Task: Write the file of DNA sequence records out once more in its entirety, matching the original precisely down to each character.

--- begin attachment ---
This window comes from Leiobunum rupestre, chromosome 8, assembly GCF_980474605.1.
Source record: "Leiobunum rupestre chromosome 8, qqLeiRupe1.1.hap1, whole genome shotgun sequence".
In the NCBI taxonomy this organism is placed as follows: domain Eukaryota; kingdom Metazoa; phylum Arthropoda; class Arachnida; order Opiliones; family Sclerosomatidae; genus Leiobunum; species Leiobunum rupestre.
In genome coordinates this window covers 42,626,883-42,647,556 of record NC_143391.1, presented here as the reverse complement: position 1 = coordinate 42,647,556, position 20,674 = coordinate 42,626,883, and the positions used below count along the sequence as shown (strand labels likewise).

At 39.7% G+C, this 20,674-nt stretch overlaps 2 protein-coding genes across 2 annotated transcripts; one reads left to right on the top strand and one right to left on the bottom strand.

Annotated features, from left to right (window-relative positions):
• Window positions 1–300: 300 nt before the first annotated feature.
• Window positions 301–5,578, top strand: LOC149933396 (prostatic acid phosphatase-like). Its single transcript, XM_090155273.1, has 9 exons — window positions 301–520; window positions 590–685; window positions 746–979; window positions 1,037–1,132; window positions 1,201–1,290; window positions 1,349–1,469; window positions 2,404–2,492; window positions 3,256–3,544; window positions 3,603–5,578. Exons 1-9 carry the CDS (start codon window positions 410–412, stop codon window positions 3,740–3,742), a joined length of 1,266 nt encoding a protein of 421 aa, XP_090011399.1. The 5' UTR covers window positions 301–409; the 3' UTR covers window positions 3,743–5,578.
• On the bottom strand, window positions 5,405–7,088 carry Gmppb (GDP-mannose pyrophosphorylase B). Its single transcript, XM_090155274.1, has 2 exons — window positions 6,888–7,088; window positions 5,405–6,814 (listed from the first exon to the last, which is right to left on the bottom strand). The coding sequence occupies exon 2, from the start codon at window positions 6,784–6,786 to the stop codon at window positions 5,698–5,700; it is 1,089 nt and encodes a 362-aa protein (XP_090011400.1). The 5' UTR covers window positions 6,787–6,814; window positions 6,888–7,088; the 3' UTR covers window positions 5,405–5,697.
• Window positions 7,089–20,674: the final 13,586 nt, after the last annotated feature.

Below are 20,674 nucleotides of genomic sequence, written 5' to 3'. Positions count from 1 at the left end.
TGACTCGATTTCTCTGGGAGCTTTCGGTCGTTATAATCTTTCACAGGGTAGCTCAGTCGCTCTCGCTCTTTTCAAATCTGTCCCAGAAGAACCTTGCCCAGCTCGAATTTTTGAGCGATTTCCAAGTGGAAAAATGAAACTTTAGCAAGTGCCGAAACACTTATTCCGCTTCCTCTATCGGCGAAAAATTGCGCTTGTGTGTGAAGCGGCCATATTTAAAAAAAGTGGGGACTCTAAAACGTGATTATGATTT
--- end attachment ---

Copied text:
This window comes from Leiobunum rupestre, chromosome 8, assembly GCF_980474605.1.
Source record: "Leiobunum rupestre chromosome 8, qqLeiRupe1.1.hap1, whole genome shotgun sequence".
In the NCBI taxonomy this organism is placed as follows: domain Eukaryota; kingdom Metazoa; phylum Arthropoda; class Arachnida; order Opiliones; family Sclerosomatidae; genus Leiobunum; species Leiobunum rupestre.
In genome coordinates this window covers 42,626,883-42,647,556 of record NC_143391.1, presented here as the reverse complement: position 1 = coordinate 42,647,556, position 20,674 = coordinate 42,626,883, and the positions used below count along the sequence as shown (strand labels likewise).

At 39.7% G+C, this 20,674-nt stretch overlaps 2 protein-coding genes across 2 annotated transcripts; one reads left to right on the top strand and one right to left on the bottom strand.

Annotated features, from left to right (window-relative positions):
• Window positions 1–300: 300 nt before the first annotated feature.
• Window positions 301–5,578, top strand: LOC149933396 (prostatic acid phosphatase-like). Its single transcript, XM_090155273.1, has 9 exons — window positions 301–520; window positions 590–685; window positions 746–979; window positions 1,037–1,132; window positions 1,201–1,290; window positions 1,349–1,469; window positions 2,404–2,492; window positions 3,256–3,544; window positions 3,603–5,578. Exons 1-9 carry the CDS (start codon window positions 410–412, stop codon window positions 3,740–3,742), a joined length of 1,266 nt encoding a protein of 421 aa, XP_090011399.1. The 5' UTR covers window positions 301–409; the 3' UTR covers window positions 3,743–5,578.
• On the bottom strand, window positions 5,405–7,088 carry Gmppb (GDP-mannose pyrophosphorylase B). Its single transcript, XM_090155274.1, has 2 exons — window positions 6,888–7,088; window positions 5,405–6,814 (listed from the first exon to the last, which is right to left on the bottom strand). The coding sequence occupies exon 2, from the start codon at window positions 6,784–6,786 to the stop codon at window positions 5,698–5,700; it is 1,089 nt and encodes a 362-aa protein (XP_090011400.1). The 5' UTR covers window positions 6,787–6,814; window positions 6,888–7,088; the 3' UTR covers window positions 5,405–5,697.
• Window positions 7,089–20,674: the final 13,586 nt, after the last annotated feature.

Below are 20,674 nucleotides of genomic sequence, written 5' to 3'. Positions count from 1 at the left end.
TGACTCGATTTCTCTGGGAGCTTTCGGTCGTTATAATCTTTCACAGGGTAGCTCAGTCGCTCTCGCTCTTTTCAAATCTGTCCCAGAAGAACCTTGCCCAGCTCGAATTTTTGAGCGATTTCCAAGTGGAAAAATGAAACTTTAGCAAGTGCCGAAACACTTATTCCGCTTCCTCTATCGGCGAAAAATTGCGCTTGTGTGTGAAGCGGCCATATTTAAAAAAAGTGGGGACTCTAAAACGTGATTATGATTT